Guo said such fintech loan companies effectively perform the functions of banks and should adopt similar risk controls.

Licenses for eligible lenders will be renewed every three years, according to the draft rules, which said regulators will in principle not approve new micro-lenders that lend online across regions.

Lenders will have 12 months to comply with the new rules once it becomes official.

A ‘strong tightening signal’

Analysts expected banks to turn more cautious about providing joint loans with fintech lenders to consumers as a result.

But it remains to be seen how much impact the pressure may have on the Ant Group share issue, which has global investors salivating. 

The regulators’ meeting with Ma and his colleagues was a “strong regulatory tightening signal”, according to Jefferies, which analysed the impact of eight of the new rules and said they “expect slower growth in online micro-loans and lower profitability for loan facilitation business”.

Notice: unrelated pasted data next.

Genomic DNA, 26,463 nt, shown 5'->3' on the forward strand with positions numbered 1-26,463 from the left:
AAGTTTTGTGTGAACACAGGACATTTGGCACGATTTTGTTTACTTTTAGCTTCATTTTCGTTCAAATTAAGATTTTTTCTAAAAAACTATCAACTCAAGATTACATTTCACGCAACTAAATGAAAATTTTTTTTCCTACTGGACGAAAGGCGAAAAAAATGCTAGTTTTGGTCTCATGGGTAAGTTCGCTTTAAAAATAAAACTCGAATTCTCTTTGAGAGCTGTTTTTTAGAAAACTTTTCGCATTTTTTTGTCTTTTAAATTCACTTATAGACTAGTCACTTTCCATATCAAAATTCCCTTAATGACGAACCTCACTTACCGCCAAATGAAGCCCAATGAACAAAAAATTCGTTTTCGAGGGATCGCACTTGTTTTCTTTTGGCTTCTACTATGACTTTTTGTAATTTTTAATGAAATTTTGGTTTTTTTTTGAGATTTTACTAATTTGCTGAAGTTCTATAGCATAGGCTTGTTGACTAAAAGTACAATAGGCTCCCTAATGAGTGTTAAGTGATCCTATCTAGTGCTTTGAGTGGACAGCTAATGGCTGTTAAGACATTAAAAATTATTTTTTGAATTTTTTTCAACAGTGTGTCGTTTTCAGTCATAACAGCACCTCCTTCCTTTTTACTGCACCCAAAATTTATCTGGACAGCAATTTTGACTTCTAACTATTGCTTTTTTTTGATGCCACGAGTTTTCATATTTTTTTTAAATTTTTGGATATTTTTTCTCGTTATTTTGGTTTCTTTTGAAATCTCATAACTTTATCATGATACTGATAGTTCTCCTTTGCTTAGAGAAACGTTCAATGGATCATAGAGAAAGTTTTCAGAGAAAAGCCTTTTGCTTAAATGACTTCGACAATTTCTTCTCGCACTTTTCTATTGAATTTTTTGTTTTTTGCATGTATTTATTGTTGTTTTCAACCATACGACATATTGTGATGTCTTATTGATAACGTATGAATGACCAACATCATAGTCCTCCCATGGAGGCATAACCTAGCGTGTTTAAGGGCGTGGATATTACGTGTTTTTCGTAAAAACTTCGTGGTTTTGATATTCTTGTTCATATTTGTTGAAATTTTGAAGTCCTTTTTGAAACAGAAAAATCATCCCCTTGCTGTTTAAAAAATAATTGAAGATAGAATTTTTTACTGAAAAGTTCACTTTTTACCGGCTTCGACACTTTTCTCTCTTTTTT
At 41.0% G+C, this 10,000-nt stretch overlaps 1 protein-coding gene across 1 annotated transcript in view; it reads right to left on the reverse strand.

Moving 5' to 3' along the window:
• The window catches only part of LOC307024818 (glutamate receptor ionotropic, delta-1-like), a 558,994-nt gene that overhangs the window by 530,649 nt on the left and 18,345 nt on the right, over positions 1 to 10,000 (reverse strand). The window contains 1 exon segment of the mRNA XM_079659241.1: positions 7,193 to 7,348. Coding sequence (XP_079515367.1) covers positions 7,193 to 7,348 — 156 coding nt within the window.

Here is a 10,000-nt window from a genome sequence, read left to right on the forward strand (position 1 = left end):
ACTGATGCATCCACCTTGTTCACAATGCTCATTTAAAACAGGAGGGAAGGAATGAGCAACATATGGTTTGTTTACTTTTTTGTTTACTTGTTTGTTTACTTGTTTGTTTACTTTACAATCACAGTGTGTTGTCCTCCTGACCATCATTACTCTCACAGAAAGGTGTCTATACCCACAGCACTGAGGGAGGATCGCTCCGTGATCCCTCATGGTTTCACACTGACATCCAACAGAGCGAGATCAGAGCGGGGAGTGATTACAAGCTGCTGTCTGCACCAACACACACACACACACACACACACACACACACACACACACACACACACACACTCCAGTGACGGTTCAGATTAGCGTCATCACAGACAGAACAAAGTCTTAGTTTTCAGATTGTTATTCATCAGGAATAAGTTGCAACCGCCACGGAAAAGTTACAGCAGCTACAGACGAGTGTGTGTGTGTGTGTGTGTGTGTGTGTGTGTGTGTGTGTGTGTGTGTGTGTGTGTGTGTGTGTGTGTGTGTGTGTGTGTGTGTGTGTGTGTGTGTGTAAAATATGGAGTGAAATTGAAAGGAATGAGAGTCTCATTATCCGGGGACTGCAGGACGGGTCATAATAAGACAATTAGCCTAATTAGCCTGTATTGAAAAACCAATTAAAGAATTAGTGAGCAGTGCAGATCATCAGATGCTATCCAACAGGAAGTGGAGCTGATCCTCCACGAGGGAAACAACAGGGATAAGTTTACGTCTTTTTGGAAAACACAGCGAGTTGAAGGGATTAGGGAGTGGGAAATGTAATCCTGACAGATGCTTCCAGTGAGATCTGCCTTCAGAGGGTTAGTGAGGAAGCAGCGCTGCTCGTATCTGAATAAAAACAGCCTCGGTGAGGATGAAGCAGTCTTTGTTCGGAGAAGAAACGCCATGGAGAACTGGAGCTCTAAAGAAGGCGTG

Online micro-lending was set to “largely to slow down” with online lenders and fintech platforms likely to suffer “lower profitability”, Jefferies said.

They were likely to face higher compliance costs because national online lenders will now be supervised by central regulators including the PBOC and CBIRC instead of local financial bureaux. That suggested “comprehensive supervision, eg, much more frequent reporting and monitoring, window guidance”.

with reporting by AFP and Reuters